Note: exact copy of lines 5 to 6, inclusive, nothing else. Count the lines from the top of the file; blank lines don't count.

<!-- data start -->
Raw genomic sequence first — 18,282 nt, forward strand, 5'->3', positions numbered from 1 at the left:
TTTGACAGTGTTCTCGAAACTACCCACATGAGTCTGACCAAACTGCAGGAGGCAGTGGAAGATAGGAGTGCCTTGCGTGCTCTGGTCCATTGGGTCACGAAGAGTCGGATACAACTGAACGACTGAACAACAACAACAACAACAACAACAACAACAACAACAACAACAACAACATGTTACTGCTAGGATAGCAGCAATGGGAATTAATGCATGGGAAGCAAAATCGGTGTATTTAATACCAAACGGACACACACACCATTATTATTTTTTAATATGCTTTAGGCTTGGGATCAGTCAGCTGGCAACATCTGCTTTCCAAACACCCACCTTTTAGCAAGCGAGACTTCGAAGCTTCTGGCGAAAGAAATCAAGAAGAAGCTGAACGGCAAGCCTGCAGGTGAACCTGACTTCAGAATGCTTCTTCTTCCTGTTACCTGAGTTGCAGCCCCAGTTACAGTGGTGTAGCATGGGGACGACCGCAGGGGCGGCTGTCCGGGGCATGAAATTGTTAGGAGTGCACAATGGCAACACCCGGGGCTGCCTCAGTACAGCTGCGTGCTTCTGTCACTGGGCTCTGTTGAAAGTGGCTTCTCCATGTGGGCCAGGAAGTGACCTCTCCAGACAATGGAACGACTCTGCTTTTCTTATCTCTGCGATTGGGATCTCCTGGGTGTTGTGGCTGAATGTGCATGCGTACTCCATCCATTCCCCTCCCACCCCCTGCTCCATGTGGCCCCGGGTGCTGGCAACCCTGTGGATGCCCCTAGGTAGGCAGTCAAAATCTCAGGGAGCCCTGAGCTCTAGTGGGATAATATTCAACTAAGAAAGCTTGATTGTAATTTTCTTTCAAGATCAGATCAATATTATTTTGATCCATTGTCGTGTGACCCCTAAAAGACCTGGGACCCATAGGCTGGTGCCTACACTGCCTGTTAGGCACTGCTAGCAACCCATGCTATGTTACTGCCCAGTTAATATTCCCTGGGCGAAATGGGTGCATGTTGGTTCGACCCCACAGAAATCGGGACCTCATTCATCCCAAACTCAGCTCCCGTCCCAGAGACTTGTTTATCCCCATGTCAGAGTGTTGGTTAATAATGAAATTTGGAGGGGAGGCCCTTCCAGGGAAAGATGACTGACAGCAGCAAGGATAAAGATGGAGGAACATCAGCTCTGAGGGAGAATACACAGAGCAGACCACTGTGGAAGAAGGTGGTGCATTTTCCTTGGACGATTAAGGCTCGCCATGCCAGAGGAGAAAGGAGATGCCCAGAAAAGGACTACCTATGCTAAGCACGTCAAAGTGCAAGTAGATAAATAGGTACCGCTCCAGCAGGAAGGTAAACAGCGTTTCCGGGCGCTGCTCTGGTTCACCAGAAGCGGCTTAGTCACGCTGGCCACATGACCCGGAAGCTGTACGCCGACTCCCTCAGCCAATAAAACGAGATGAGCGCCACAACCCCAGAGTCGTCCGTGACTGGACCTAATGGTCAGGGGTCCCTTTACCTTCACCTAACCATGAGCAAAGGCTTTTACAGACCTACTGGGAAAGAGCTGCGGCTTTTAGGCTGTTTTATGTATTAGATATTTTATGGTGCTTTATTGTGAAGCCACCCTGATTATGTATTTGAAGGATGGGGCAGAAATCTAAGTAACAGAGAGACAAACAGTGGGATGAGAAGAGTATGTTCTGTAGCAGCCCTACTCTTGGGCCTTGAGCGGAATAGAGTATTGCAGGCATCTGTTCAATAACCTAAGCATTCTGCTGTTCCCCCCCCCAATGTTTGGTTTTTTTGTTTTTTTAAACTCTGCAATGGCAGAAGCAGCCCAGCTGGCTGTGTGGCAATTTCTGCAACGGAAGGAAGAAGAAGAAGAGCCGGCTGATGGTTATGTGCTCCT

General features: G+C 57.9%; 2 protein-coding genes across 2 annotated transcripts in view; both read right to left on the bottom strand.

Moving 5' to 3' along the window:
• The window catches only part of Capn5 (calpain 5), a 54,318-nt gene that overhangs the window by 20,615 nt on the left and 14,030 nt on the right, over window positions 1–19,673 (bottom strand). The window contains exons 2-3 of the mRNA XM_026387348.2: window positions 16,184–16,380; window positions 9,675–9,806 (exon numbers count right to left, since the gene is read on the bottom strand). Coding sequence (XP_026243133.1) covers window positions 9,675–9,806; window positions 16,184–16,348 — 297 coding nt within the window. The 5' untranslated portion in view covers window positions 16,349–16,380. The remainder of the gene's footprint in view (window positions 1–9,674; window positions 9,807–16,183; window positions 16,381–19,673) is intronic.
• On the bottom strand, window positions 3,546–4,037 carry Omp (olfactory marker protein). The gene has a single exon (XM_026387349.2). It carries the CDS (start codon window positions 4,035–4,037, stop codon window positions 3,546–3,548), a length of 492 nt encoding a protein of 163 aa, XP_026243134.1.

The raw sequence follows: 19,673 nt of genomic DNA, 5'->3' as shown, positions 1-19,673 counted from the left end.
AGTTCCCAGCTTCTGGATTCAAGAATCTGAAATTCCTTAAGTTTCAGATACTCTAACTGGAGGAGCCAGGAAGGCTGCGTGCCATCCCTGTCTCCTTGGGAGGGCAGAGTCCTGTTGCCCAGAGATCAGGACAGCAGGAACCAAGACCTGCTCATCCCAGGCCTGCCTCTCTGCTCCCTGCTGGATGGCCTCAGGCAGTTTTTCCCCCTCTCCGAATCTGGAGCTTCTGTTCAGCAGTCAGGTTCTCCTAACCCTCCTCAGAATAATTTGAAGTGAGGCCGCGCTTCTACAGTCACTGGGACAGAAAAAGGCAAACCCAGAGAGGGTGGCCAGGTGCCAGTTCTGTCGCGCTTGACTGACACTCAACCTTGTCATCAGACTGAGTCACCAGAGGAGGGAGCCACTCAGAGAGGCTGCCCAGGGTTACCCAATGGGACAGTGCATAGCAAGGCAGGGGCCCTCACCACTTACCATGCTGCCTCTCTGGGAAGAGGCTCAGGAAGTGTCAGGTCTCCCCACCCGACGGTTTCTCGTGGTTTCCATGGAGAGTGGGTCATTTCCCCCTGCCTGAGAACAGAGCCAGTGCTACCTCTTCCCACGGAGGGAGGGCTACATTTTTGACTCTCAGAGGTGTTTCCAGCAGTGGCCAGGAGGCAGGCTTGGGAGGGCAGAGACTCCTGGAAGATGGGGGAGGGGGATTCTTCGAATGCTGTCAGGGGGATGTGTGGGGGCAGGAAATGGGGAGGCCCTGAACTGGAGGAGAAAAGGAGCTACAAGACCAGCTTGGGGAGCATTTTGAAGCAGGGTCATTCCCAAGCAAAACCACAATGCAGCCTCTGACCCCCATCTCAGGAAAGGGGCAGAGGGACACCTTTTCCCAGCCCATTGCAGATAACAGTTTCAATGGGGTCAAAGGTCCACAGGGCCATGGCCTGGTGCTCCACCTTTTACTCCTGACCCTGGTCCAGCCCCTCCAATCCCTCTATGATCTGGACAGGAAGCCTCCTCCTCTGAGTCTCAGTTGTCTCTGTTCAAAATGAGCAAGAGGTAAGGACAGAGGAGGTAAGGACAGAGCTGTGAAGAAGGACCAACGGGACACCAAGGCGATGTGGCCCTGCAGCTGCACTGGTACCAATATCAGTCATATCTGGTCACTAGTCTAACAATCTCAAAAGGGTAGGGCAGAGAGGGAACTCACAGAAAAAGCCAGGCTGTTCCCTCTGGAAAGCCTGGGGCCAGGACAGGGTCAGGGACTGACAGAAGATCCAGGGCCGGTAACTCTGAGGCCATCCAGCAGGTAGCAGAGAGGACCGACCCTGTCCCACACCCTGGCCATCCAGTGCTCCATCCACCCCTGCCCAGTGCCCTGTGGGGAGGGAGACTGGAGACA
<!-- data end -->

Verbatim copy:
• The window catches only part of Capn5 (calpain 5), a 54,318-nt gene that overhangs the window by 20,615 nt on the left and 14,030 nt on the right, over window positions 1–19,673 (bottom strand). The window contains exons 2-3 of the mRNA XM_026387348.2: window positions 16,184–16,380; window positions 9,675–9,806 (exon numbers count right to left, since the gene is read on the bottom strand). Coding sequence (XP_026243133.1) covers window positions 9,675–9,806; window positions 16,184–16,348 — 297 coding nt within the window. The 5' untranslated portion in view covers window positions 16,349–16,380. The remainder of the gene's footprint in view (window positions 1–9,674; window positions 9,807–16,183; window positions 16,381–19,673) is intronic.
• On the bottom strand, window positions 3,546–4,037 carry Omp (olfactory marker protein). The gene has a single exon (XM_026387349.2). It carries the CDS (start codon window positions 4,035–4,037, stop codon window positions 3,546–3,548), a length of 492 nt encoding a protein of 163 aa, XP_026243134.1.